hull speed & water displacement

I have never properly introduced myself to this board. I am a new paddler and recently purchased

my first canoe.I just want to say before I get into my topic that I am glad this board exists.

I used the archives extensively to help me

decide on my canoe purchase and I appreciate the

wealth of useful information that has been posted.

I am a a fairly small paddler who paddles a 16’1/2 solo canoe.Would I increase my speed

if more weight was displaced in the hull?

I have noticed (my wife took some pictures of me paddling.) that my hull rides high in the water due to my weight.I this affecting the

efficiency of the hull? Any answers or suggestions would be appreciated for this newbie!


I would say no.
more weight puts more hull in the water. Thus more drag. Now more weight should help controlling the boat , if its too high in the water. But, mostly on windy days and such.

Not more weight
If you want speed it’s more a matter of form. I long narrow boat with limited wetted surface is fast. A wide short boat with a lot of wetted surface is slow.

Personally I don’t worry about speed. I am there to enjoy being on the water.

longer, lighter, narrower and balanced from bow to stern yes, but heavier no.



Canoe Design Articles
Here is a link to some of John Winters’ articles. His explainations are pretty understandable even to non-engineering types.

BTW, what boat did you get?

Thanks everybody!
I appreciate everyones help. I usually don’t

worry too much about maximizing the efficiancy of my boat’s hull but I recently did my first race. it was an 8 miler down the Chattahoochee river in Georgia in metro Atlanta. It was something I look forward to doing again next year.I did notice that people

in all different kinds of kayaks & canoes had no problem passing me I think leaving me in their wake was more like it. I figured it must be one of two things either my paddling technique is pretty bad or my boat is a bad fit for someone my size. I figure I need to work on my forward stroke. I did notice that muscles that should have been very sore were not and my arms felt like they were going to fall off. I thought maybe because my boat rides so high in the water that I was wasting more energy trying to keep it straight. I thought mayvbe adding more weight would make it more efficient, but as mentioned above it is only going to make it track better. To answer Clarion’s question i paddle a wenonah Solo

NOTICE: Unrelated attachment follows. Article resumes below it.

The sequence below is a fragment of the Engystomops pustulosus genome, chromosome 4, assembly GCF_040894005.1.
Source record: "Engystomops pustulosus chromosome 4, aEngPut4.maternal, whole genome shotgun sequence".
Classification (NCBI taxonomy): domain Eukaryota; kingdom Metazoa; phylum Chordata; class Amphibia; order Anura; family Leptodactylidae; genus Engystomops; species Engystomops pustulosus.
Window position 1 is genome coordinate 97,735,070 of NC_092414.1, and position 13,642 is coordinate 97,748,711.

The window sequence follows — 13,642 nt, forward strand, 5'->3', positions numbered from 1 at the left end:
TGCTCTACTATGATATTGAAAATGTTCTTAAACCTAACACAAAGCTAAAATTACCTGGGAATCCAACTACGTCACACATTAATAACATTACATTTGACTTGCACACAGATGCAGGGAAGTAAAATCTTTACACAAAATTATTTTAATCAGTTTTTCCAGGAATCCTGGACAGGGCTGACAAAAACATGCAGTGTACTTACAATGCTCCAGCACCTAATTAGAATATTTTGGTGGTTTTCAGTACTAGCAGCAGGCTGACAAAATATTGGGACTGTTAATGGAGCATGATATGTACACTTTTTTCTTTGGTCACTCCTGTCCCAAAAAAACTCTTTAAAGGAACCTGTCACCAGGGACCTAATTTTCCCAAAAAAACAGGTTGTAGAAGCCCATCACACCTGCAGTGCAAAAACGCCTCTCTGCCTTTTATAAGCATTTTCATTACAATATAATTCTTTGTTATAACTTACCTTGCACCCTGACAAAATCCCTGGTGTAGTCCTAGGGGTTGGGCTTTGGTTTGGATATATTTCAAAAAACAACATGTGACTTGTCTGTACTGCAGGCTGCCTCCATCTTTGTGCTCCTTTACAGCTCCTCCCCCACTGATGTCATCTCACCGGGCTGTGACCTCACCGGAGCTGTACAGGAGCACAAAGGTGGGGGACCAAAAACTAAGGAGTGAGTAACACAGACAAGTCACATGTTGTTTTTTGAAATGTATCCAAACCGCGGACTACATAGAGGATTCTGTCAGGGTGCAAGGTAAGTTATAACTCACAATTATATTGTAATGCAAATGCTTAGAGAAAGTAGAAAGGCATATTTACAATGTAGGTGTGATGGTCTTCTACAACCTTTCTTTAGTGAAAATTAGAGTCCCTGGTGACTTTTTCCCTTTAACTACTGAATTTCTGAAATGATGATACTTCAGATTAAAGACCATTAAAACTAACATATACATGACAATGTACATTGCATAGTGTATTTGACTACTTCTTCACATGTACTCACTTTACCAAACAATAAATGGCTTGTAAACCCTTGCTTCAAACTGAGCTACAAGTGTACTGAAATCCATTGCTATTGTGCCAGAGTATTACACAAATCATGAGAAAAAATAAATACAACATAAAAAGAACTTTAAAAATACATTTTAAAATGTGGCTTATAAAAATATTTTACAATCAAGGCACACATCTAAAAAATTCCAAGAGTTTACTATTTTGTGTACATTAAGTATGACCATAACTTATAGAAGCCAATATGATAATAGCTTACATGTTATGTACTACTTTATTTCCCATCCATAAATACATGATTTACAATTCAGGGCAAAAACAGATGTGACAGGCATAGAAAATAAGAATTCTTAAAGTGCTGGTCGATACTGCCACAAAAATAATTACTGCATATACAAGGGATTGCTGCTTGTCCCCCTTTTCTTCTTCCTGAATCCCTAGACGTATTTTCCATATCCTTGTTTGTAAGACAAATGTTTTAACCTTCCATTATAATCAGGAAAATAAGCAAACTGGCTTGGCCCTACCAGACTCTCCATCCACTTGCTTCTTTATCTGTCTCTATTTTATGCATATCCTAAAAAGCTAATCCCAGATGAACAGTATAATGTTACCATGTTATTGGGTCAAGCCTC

plus again thanks for everyones input.

Have wife take some photos or describe how the boat sits in the water stationary. If the bow and stern are sitting even to each other, then that’s good. IF one if further out than other, need to adjust. Also, splash water in the boat while in it and if water is even from bow to stern, then boat is level and trim. Other issue is how much of the hull is in the water: if super light, maybe only the center of the boat contacts the water. IF a flat long hull line, then most of the waterline is being effective if in the water.

In a way, it sounds like it’s time to talk to other experienced canoers and have them critique your stroke and efficiency. Then, work on the speed and power needed. Stroke first, speed and power come next.

optimal streamline
While more weight is not a good idea if you want to win races, a

canoe that is too big (or too lightly loaded)

is indeed not the most efficient,

because it just may not reach the optimal waterline shape

for speed . Choosing a smaller canoe may be the solution.

Solo Plus
If you want to be competitive in races, you’ll need to find something to use besides the Solo Plus. It is a nice boat, and pretty efficient for a small tandem, but it isn’t efficient enough to be competitive as a solo race boat, even in the recreational classes.

If you don’t have a lot of money to spend, and I think most folks don’t, keep your eyes open for a used older racing design. You occasionally see them for sale for under $500. They might need a little cosmetic work, and they are no longer competitive with the pure racing hulls, but they are a great way to be somewhat competitive in the recreational classes.

Why don’t you get
in touch with the lake Lanier Canoe Club. Connie Hagler can hook you up with one of the local racers Like Bill Sapp. They can help you fine tune your stroke. It just takes seat time and alittle practice.


local canoe gods
john pinyerd, of the usa wildwater canoe team, does a variety of stroke clinics and may do some private lessons. if you post on the yahoo roswell canoe and kayak club group page, you will eventually be able to get in touch with john, or another excellent canoe paddler, like bill sapp or larry castillo.

i’m in atlanta, but exclusively double blade i’m afraid.

glad you enjoyed the race.


Thanks for the info alfope
I had a brief ecncounter with John Pinyard before the race started. I had set down my boat with my gear and decided to find a bathroom before the race.When I came back to my boat there was a very strange combination of carbon fibre, duct taper & foam canoe with John Pinyard’s name emblazoned on the side of the craft leaning against my boat. I had never heard of the guy but found out pretty quickly this was someone who has made an attempt at making a living racing

canoes and was quite good at it too.I didin’t talk to John and he eventually moved his canoe further up the path. I think he ended up

placing 2nd in the open solo category.